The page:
People

Pharmacists can play an important role in decreasing errors of prescribing in different primary care units. However, it is worth noting that almost all the research done in this area is very small, observational and descriptive (Aboneh et al., 2020). It is known for describing interventions taken in particular sites. There is very little long term information available regarding the outcome. For instance, in a study based in the US, the role of any pharmacist in developing safety of medication in primary care with the help of focus groups has been evaluated. It was found that patients tended to consult with more than one doctor, however, they were likely to see only one pharmacist. However, they were wont to report more of the prescribing errors to the pharmacist than to their doctors. Pharmacists played the role of final interceptors. They helped in identifying prescription errors before they could get to the patients (Zawahir, Lekamwasam and Aslani, 2019). It is possible for pharmacists to contact doctors who provide primary care for clarifying prescriptions or suggesting important changes. In the case of the US, Pharmacy call backs to a total twenty two primary cares were recorded over a period of two weeks. Moreover, maintaining number records and specific types of pharmacy related queries aided the practices in developing important interventions for reducing errors (Mueller et al., 2019). Few proactive approaches for pharmacist reviews have also been evaluated. For instance, in Switzerland, some quality circles were formed where the community pharmacists were responsible for reviewing the prescription of twenty four GPs. Some of the useful elements added to specific prescription review, education and constant process of quality education and improvement, feedback and local networking of useful data regarding choices of drugs and costs were also taken into account. Evaluation of nine years’ value of data was found to improve safety and quality for prescribing and 42% reduction of the costs for drugs in comparison with a control group. This presents US$225,000 every year (Chang et al., 2019).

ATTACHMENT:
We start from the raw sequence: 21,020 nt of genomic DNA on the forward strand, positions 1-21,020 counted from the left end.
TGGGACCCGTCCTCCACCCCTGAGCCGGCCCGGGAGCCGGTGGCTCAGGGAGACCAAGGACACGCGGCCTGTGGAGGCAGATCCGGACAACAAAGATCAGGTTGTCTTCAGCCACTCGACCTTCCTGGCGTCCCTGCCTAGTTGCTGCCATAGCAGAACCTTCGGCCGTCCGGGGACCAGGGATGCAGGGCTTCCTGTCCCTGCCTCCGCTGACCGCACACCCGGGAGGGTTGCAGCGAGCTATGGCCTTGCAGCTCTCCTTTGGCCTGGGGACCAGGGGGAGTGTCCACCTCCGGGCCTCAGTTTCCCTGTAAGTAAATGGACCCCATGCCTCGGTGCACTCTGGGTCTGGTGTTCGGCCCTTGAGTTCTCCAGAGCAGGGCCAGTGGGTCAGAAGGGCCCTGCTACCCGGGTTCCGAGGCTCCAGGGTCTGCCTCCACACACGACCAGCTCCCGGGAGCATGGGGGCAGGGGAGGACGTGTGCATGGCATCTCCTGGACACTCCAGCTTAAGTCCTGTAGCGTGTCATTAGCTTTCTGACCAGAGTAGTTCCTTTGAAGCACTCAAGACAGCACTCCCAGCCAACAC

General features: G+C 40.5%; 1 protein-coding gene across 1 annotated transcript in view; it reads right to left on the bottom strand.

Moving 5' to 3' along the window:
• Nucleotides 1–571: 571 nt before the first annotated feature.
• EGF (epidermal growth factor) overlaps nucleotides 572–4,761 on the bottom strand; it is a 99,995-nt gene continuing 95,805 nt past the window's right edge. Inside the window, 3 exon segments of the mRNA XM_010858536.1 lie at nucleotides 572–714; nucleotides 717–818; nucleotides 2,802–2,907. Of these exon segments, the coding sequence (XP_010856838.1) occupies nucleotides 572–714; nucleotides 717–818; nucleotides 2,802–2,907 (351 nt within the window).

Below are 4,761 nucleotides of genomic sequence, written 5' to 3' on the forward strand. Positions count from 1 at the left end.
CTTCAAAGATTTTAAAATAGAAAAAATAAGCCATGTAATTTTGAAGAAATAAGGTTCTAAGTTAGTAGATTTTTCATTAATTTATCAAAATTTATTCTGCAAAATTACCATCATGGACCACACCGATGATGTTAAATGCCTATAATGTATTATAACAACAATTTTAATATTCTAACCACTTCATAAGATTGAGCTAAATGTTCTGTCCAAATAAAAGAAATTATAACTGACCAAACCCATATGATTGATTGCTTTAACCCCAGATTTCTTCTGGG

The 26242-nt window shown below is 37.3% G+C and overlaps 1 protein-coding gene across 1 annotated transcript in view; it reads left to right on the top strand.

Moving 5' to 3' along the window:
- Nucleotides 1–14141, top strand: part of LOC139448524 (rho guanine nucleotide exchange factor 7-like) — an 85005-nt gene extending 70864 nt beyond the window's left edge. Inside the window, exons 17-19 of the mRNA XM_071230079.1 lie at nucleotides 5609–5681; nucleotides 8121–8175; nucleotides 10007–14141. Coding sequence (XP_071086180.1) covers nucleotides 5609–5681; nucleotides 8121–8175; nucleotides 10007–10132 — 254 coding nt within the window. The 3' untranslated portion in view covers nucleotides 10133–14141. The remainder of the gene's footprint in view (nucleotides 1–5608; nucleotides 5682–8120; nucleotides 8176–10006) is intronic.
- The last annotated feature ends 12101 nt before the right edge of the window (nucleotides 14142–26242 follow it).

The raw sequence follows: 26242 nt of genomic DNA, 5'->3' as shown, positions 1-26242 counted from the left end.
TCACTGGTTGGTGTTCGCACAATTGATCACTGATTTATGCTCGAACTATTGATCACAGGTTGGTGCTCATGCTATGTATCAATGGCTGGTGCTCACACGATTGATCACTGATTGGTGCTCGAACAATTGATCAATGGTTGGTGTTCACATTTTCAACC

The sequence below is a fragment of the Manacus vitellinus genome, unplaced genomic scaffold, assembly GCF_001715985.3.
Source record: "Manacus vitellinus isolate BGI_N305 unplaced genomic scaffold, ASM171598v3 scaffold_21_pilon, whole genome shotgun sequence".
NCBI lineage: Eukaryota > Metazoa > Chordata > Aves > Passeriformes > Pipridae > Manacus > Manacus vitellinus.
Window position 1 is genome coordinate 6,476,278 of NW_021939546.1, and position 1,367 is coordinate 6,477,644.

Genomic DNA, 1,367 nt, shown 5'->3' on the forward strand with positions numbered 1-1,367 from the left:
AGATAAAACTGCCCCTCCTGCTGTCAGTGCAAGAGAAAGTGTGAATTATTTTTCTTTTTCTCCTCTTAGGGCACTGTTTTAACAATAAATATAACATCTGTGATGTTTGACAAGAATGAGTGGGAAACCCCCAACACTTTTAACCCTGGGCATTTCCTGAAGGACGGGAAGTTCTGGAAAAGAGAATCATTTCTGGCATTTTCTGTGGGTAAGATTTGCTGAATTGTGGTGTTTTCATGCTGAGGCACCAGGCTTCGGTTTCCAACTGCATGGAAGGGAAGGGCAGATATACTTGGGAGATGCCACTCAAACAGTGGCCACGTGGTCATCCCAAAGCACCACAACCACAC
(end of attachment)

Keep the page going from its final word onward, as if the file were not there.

Methods

A systematic research was conducted on KB and NH for the identification of researches which are relevant to important research objectives. All the researched data sets consisted of Chochrane, PubMed and web of science (Earl et al., 2018). The strategy of research was improved. Testing was done along with the team for review and was dependent on predefined eligibility criteria. The keywords for the eligibility criteria were detected and adjustment was made appropriate for every database. Full explanation of the specific terms of research has been found. Google scholar was used for searching the gray literature. In addition, essential websites from national healthcare and primary care organizations based in the UK were searched. Reference lists of all the researches included were researched manually for all the papers which were relevant. 

From the above root cause analysis method, it has been found that despite the appreciation of the healthcare professionals of the reporting of prescription errors, there are many barriers to implementing them properly. No proper prescription error definition was found and it is very difficult to understand the things that need to be reported (Atif et al., 2020). Moreover, there is a difference between community pharmacies and general practices which can further make collaborative working barriers and shared learning processes. Further investigation is required for discovering the process using which it becomes possible for optimizing the process of prescribing error reporting for providing support to learning and developing patient safety. 

Design